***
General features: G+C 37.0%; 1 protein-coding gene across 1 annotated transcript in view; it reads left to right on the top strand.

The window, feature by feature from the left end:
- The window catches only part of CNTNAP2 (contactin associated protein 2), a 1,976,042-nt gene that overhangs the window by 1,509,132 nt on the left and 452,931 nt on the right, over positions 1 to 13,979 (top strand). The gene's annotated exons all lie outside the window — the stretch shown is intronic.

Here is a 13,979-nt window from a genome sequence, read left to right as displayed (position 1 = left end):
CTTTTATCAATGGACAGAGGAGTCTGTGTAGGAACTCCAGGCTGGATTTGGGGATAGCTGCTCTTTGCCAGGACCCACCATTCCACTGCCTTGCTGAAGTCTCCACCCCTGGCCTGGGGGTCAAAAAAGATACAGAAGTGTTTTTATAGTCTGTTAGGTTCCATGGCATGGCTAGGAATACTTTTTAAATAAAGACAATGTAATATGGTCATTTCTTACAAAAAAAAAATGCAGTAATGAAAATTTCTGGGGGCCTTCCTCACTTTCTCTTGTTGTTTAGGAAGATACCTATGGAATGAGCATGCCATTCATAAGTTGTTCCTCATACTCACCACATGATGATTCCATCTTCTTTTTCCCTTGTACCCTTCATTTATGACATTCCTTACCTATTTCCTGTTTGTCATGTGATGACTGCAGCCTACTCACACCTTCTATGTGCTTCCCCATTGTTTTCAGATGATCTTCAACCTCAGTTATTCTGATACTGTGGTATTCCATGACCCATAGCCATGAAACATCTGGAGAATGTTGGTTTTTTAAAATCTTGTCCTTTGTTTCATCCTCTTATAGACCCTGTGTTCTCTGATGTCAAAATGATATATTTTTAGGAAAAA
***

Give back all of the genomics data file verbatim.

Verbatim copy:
General features: G+C 37.0%; 1 protein-coding gene across 1 annotated transcript in view; it reads left to right on the top strand.

The window, feature by feature from the left end:
- The window catches only part of CNTNAP2 (contactin associated protein 2), a 1,976,042-nt gene that overhangs the window by 1,509,132 nt on the left and 452,931 nt on the right, over positions 1 to 13,979 (top strand). The gene's annotated exons all lie outside the window — the stretch shown is intronic.

Here is a 13,979-nt window from a genome sequence, read left to right as displayed (position 1 = left end):
CTTTTATCAATGGACAGAGGAGTCTGTGTAGGAACTCCAGGCTGGATTTGGGGATAGCTGCTCTTTGCCAGGACCCACCATTCCACTGCCTTGCTGAAGTCTCCACCCCTGGCCTGGGGGTCAAAAAAGATACAGAAGTGTTTTTATAGTCTGTTAGGTTCCATGGCATGGCTAGGAATACTTTTTAAATAAAGACAATGTAATATGGTCATTTCTTACAAAAAAAAAATGCAGTAATGAAAATTTCTGGGGGCCTTCCTCACTTTCTCTTGTTGTTTAGGAAGATACCTATGGAATGAGCATGCCATTCATAAGTTGTTCCTCATACTCACCACATGATGATTCCATCTTCTTTTTCCCTTGTACCCTTCATTTATGACATTCCTTACCTATTTCCTGTTTGTCATGTGATGACTGCAGCCTACTCACACCTTCTATGTGCTTCCCCATTGTTTTCAGATGATCTTCAACCTCAGTTATTCTGATACTGTGGTATTCCATGACCCATAGCCATGAAACATCTGGAGAATGTTGGTTTTTTAAAATCTTGTCCTTTGTTTCATCCTCTTATAGACCCTGTGTTCTCTGATGTCAAAATGATATATTTTTAGGAAAAA